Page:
We are told that work is getting more complex because of technology, but we don’t see comparable analysis of how this impacts on social skills, either in terms of skill demands or increased complexity.

2.      A focus on information sidelines social skills

Information is a rubbery term with multiple meanings, some of which relate to technology (e.g. information technology) and some relate to communicating (e.g. knowledge communicated, the act of informing). Information may be facts, data or opinions, and with context can be knowledge or even wisdom.

Many discussions about information cover issues like misinformation, disinformation, cyber security, AI, digital media platforms, free speech, defamation, and truth telling. Few address the interpersonal skills needed to address these issues. The UN Development Programme’s 2023/2024 Human Development Report, Breaking the Gridlock, Reimagining cooperation in a polarized world, asks why are we so stuck in addressing shared global challenges including climate change? A particular focus is how to dial down the temperature and push back on polarisation.

The report explores the nature of polarisation and how it impedes cooperation, particularly an us-versus-them thinking where compromise becomes a betrayal of principles rather than a necessary part of the democratic process. So long as we focus on information, we can be dismayed at the opinions expressed but ignore the subtle and sophisticated social skills needed to live with each other.

3.      The use of ‘soft’ skills downgrades and distorts social skills

Governments draw on consultancies, think tanks, researchers, and imported expertise, unthinkingly adopting skills terminology. A prime example is the term ‘soft’ skills. The specific problems with this term are that it is:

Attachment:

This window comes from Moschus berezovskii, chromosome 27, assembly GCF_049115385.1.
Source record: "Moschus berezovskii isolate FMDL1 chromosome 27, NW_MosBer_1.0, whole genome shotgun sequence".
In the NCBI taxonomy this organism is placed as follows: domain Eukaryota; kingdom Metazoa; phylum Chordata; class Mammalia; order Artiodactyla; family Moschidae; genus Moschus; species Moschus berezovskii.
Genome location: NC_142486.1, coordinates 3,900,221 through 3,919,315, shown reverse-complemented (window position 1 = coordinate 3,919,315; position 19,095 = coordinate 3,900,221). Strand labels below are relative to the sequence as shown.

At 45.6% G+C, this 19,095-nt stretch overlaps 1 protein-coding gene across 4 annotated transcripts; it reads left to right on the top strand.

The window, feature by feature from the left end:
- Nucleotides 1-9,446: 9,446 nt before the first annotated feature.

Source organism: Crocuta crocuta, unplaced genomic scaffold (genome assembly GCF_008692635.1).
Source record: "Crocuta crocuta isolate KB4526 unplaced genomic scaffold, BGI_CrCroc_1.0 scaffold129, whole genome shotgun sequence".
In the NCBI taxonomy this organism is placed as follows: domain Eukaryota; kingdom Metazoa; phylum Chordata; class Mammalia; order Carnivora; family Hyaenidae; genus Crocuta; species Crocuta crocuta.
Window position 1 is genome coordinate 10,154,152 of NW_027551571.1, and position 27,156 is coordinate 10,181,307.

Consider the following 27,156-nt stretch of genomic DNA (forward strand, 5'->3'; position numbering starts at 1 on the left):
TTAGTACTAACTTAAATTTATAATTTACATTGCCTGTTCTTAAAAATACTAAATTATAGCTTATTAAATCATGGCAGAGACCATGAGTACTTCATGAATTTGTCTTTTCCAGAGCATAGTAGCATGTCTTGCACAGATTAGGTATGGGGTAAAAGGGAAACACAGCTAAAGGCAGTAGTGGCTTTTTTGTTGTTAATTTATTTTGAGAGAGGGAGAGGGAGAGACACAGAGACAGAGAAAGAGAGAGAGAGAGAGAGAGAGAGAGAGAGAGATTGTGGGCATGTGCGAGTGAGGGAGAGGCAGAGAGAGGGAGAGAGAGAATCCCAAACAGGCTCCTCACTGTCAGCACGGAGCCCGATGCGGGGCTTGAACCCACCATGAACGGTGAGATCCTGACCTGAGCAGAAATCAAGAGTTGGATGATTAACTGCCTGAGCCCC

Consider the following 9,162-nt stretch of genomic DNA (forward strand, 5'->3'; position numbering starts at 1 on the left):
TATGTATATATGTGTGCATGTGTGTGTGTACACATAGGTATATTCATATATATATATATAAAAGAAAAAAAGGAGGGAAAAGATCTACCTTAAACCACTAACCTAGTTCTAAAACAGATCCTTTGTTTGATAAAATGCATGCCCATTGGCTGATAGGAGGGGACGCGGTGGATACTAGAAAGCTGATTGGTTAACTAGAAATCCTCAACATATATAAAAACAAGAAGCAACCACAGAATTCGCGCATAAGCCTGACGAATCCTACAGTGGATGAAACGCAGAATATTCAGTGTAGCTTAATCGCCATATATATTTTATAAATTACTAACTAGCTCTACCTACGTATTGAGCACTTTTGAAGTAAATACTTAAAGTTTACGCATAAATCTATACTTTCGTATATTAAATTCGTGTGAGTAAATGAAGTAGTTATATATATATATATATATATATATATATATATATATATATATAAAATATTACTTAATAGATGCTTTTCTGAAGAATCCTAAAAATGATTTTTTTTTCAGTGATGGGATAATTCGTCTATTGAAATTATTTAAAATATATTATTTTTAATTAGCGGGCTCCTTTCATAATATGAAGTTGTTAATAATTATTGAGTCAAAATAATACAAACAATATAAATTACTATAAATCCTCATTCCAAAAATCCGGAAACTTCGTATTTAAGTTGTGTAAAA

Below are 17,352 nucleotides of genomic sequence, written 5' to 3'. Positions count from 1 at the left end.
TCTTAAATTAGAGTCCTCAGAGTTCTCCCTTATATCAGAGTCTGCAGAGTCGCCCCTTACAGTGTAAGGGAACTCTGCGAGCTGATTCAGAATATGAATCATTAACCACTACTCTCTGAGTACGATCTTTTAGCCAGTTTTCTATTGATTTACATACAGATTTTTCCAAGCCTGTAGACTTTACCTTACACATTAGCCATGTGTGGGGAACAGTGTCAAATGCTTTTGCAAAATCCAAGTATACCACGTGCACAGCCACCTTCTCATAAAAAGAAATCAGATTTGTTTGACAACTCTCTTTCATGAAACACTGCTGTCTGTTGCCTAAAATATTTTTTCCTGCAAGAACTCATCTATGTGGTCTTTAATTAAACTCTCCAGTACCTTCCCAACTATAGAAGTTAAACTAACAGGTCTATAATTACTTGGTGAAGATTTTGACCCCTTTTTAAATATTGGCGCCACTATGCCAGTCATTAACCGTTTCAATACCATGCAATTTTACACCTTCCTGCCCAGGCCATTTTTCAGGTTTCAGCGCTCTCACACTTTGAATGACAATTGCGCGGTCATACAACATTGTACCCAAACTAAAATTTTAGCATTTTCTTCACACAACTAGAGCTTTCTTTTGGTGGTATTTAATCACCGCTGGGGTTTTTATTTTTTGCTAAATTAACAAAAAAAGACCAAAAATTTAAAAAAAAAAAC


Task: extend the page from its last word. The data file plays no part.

• Imprecise: There is no agreed definition of what ‘soft’ skills are. Repeated use is not a sound reason for its continued use.
  • Inaccurate: Typically, ‘soft’ is used to refer to social/emotional skills, implying these skills are light-weight. Describing them as ‘non-technical’ or ‘intangible’ further implies, inaccurately, that they require little effort and no special knowledge.
  • Gender-biased: Research confirms that children form gender-based ideas about careers early in life and young people hold stereotyped views of many jobs. So-called ‘soft’ skills are not the preserve of girls and women, nor are they less demanding than other skills. We all need a diverse range of skills, regardless of career choice.
  • Employers don’t ask for ‘soft’ skills: Summaries of skills sought by employers may claim that they value ‘soft’ skills, but any scan of job advertisements shows that employers don’t actually seek ‘soft’ skills.